Fred Claus

Vince Vaughn and 7 year olds don't usually go very well together, so I was a bit skeptical of the parenting skills of the women sitting with 15 children in the row behind us at the movie theater. Sure, we were going to see a holiday movie, but still, it was rated PG13 and these kids were awfully young. But I enjoyed the film, for what it was, and I suspect the kids did too. It's skillfully double-layered, so that kids would only see Santa and some slapstick comedy and some elves dancing around. The adults, on the other hand, get to enjoy Vaughn's usual slacker antihero and a hilarious scene of Siblings Anonymous featuring Stephen Baldwin, Roger Clinton, and Frank Stallone. Because that's Fred's problem: he's always been overshadowed by and compared to his brother Santa. (Oh, and there's a little vampiric immortality clause invoked by the offscreen narrator to explain why the Claus family look almost the same today as they did back in their medieval hut.)

The main message of the film, oft-repeated and heavy-handed, is simple: there are no naughty kids, just kids who have been overlooked or misunderstood. So, target one is the old-school Santa practice of divvying up the list of kids into naughty and nice. Fred's guerilla tactics on behalf of neglected siblings shakes things up at the North Pole. But Santa's also fighting the black-coated "efficiency expert" (brilliantly played by Kevin Spacey) who wants to find any excuse to shut him down. So, like most Christmas movies, this one pits heart and humanity against cold misanthropy. Guess which wins?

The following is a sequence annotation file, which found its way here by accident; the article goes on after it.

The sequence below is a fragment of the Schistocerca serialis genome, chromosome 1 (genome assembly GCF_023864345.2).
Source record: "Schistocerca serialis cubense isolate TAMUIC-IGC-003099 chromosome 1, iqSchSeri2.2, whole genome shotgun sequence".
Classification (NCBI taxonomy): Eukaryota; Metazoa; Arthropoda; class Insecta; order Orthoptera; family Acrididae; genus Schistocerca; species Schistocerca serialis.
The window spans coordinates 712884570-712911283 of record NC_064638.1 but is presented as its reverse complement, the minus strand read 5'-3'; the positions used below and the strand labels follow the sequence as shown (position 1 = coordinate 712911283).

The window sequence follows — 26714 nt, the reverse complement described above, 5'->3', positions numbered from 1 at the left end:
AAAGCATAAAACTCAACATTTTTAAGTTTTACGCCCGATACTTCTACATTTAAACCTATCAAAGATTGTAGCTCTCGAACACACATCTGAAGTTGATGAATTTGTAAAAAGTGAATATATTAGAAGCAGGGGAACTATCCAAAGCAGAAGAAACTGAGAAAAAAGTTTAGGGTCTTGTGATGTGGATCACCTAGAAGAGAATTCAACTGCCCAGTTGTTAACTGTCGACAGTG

But there's another interesting subtext that runs throughout the film, which serves as a kind of corollary to the updating of childrearing philosophy: it's very pro-exercise and anti-fat. For instance, when Fred's working as a repo man, he tells the little girl who complains that he's removing her flat screen TV that she should play outside and do sports. Everyone makes jokes about Santa's weight problem, and he's so fat that throwing snowballs gets him winded. And the simple toys the elves make in their all-nighter are athletic, too: baseball bats and hula hoops. It's clear that Santa's responsibility to eat all the cookies set out for him are what's hindering his health, and that maybe we should start putting out carrot sticks instead.

I'm not criticizing this element in the film -- it seems more positive than a lot of the usual holiday ideology -- but it was the fact that I could agree with it that got me noticing. Yeah, Santa's fat and probably heading into diabetes, and kids who get into fights are probably misunderstood, or mistreated at home. I accept those ideas without much question. I just haven't figured out what else I might have been absorbing as I watched this movie.

Other than the simple happiness of a holiday movie that actually is fun for grownups, even if it's about Santa.